The word for cactus in Arabic is Sabr. Sabr also means patience. I’ve witnessed over and over again within each person we’ve had the privilege of meeting a steadfast presence of patience. The plants embody in the natural world the continued patience and resilience of the Palestinian people.

The plants growing on this land seem to be telling the story of the people who once loved and cared for them. Their poetic language keeps beauty and resistance alive.


Listening to My Ancestors   |   Simi ToledanoBrooklyn, New York

Finally, my Belarussian ancestors spoke to me, “Never forget,” they implored. “We have been to the forest, we have been witnessed in the attempted extermination of our existence. Now you bear witness where the trees do not. Remember us as you serve justice in Palestine and work towards the collective liberation of all peoples.”

I stood silent before the land where the tree once stood and promised my ancestors that I will remember them and bear witness to human pain and suffering. I promised them to listen for hope, resilience, and truth. I promised them to honor the lives and ancestors of the Palestinian people, who continue to dream and mobilize around their right to return to their homeland.

I looked down at the stone in my hand, and placed it on the earth where a tree once stood in Lifta. I whispered a prayer for justice in Palestine and the collective liberation of all oppressed people’s. I walked towards our bus and felt my body relax with the secure knowledge that my ancestors have my back, and my roots, here in Palestine.


Olive Harvest   |   Betsy SimpsonEaston, Pennsylvania

Even back here at home, as I was being given a lift from a car repairman because my car suddenly wouldn’t start and had to be towed to his shop, in just a brief conversation, having mentioned that I just returned from a trip to Israel, I was able to share a bit of the truth of life on the ground.  He was astonished to hear that what he and everyone else is told through the news media is not even close to the truth, that it is less than half the story and is slanted heavily toward Israel.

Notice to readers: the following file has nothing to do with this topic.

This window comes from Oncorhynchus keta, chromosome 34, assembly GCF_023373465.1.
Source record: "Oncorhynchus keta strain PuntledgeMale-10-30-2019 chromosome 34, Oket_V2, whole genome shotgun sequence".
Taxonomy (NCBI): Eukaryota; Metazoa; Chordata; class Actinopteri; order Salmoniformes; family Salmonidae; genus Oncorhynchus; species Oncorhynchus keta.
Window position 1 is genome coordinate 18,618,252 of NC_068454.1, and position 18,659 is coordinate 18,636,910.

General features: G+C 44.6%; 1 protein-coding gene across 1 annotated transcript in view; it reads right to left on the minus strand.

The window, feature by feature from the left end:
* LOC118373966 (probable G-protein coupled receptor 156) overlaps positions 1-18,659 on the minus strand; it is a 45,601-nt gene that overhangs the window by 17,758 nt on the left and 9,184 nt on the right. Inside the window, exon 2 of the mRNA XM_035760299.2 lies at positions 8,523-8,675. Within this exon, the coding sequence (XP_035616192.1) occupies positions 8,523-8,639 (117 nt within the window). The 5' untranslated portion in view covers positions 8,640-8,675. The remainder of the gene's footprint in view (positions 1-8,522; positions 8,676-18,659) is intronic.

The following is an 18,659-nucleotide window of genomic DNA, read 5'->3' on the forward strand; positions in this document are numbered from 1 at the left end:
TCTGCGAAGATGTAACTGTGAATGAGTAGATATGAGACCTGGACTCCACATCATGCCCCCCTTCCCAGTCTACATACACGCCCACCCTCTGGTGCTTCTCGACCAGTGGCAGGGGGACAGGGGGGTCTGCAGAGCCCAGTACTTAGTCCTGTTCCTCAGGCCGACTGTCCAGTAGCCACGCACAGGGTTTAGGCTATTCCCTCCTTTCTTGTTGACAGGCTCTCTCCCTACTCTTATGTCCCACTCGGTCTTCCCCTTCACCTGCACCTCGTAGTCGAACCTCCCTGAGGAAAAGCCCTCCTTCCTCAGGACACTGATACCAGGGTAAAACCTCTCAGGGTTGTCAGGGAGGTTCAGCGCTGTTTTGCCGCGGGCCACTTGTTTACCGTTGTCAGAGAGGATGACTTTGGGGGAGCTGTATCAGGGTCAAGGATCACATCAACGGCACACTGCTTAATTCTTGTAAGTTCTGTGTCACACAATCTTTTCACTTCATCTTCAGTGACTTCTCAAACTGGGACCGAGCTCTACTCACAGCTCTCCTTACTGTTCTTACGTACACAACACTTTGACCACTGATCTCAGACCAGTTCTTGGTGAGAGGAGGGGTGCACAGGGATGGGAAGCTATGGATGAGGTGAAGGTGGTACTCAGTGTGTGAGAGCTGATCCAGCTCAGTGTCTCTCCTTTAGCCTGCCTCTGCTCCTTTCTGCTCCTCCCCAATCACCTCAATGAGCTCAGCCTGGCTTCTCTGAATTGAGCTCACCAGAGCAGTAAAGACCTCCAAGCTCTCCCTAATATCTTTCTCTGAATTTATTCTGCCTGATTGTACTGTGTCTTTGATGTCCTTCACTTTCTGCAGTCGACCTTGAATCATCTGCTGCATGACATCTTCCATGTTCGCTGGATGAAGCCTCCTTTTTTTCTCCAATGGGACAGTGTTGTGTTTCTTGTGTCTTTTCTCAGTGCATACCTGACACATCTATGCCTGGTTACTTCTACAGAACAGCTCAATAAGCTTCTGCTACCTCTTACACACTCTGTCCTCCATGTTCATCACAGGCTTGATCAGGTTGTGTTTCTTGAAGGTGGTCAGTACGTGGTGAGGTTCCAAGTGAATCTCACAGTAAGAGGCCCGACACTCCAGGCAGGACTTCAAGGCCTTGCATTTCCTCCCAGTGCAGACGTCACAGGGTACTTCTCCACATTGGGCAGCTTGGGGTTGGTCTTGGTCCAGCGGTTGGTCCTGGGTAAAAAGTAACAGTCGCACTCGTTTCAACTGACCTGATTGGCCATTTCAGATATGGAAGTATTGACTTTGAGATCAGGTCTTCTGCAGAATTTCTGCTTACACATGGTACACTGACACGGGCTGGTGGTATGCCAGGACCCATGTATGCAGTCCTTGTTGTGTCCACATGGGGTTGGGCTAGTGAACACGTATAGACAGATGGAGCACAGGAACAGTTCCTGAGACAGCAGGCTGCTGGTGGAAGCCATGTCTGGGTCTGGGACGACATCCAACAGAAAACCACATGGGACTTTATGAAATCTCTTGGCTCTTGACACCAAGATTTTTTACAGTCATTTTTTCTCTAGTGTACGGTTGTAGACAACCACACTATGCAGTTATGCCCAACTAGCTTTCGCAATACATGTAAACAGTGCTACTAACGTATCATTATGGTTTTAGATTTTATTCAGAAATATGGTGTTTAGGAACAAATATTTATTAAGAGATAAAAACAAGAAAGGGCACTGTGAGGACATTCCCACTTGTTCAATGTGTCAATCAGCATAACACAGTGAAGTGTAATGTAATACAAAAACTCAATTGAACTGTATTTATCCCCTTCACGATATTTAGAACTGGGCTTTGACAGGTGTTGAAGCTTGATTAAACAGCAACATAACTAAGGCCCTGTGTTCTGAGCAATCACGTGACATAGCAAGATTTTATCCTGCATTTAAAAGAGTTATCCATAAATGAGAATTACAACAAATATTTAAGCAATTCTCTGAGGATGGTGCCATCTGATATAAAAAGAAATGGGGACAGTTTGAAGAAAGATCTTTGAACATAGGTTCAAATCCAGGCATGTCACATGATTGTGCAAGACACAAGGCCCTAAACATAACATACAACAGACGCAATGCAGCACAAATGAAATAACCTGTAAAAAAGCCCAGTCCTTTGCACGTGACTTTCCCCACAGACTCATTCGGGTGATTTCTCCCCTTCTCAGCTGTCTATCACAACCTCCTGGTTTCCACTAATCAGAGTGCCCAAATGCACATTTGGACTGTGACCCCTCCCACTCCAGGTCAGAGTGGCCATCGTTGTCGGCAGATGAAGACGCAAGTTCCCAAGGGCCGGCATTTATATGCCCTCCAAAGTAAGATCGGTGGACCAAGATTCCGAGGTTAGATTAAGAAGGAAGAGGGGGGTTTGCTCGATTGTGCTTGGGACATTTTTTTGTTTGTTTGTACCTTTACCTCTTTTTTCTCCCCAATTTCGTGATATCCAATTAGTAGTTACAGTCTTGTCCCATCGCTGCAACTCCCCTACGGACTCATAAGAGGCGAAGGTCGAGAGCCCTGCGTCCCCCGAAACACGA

He thought I probably had seen a lot of violence by terrorists in Israel.  It felt good to correct at least a little bit of his sense of what’s going on.  It gave me hope and encouragement to share more and with everyone I meet.

This trip has given me the impetus and challenge to shine light in our own darkness. What a gift!


Yaffa – The City My Family Once Called Home   |   Amirah Abu Lughod Stony Point, New York

I found myself struggling to see the beauty. I knew what I was seeing was nothing like the Yaffa my grandparents called home and what did resemble their existence there felt like a restoration of mockery.  It looks nothing like what my ancestors called home because my ancestors were those people who lived on “the land with no people for a people with no land.”

I looked out over the Mediterranean Sea, a piece of the scenery that hadn’t changed since my family’s presence. I realized that the water, the sea still remembers my grandmother’s face looking out over its expanse. That sea holds the familiarity and memory of all of those ancestors.

And so, I turned away from the land and focused on the water. Grateful.

Grateful to have the opportunity to hear from those people of Yaffa who stayed, survived and continue to survive. Grateful to be able to look over the water and see what my ancestors saw and grateful to be able to show the sea my face. A hopeful face, a humbled face, the face of her granddaughter.